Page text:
Holidays + Festivals
Cinco de Mayo celebrates the victory of Mexican troops over the French in 1862. Ironically, it is celebrated with more enthusiasm in the United States than in Mexico.
Cinco de Mayo, which is Spanish for May Fifth, is a popular celebration in the United States.
The holiday commemorates the Mexican army’s victory over French soldiers in the Battle of Puebla on 5 May 1862.
Just as St. Patrick’s Day is celebrated with more enthusiasm in the United States than in Ireland, Cinco de Mayo is celebrated much more enthusiastically in the U. S. than in Mexico.
Many Americans mistakenly think Cinco de Mayo is Mexican Independence Day, but it is not. Mexican Independence Day actually falls on 16 September.
California Gold Country
Cinco de Mayo has been celebrated in California since 1863, when Mexican gold miners in the California Gold Country fired guns into the air, set off firecrackers, and sang patriotic songs on the first anniversary of the Mexican victory over France the year before.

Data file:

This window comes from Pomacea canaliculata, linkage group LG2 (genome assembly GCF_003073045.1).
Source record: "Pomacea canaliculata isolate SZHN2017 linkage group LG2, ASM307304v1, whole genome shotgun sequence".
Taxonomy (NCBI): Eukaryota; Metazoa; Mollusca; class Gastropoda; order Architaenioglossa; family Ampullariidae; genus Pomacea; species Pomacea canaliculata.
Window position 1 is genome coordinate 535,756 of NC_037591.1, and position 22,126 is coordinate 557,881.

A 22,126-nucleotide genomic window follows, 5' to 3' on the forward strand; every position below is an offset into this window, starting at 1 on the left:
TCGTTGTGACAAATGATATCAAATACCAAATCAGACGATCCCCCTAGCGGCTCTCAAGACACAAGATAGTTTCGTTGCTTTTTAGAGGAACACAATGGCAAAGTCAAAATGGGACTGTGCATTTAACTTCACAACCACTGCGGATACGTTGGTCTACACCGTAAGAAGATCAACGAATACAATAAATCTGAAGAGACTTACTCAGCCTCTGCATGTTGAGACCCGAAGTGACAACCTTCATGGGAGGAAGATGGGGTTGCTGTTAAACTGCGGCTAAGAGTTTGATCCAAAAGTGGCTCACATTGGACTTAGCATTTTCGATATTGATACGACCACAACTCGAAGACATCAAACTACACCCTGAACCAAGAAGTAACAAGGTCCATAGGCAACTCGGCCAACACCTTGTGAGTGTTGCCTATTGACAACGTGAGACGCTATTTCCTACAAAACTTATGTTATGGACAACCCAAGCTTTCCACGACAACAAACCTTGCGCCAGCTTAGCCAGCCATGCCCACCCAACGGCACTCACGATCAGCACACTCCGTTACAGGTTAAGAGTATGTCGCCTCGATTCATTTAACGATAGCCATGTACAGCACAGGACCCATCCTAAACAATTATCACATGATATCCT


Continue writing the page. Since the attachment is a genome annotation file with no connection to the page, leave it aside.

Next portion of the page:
The event has been celebrated in California to a greater or lesser extent ever since.
Cinco de Mayo picked up steam during the rise of the Chicano movement in the 1940s and spread to other parts of the United States in the 1950s and 60s.
Cinco de Mayo grew in popularity in the 1980s as a celebration of Mexican culture and heritage.
Parades are held in many cities. There are also performances of Mexican folk dancing and mariachi music.
South of the Border
Cinco de Mayo is an official holiday in the Mexican state of Puebla, where the battle took place, but not in other parts of Mexico.
Schools throughout Mexico, however, don’t hold classes on Cinco de Mayo.
Cinco de Mayo has spread to other countries in recent years. Cinco de Mayo celebrations are now also held in Australia, Britain, Canada, Japan, and New Zealand.
Somewhat ironically, Cinco de Mayo celebrations are even held France!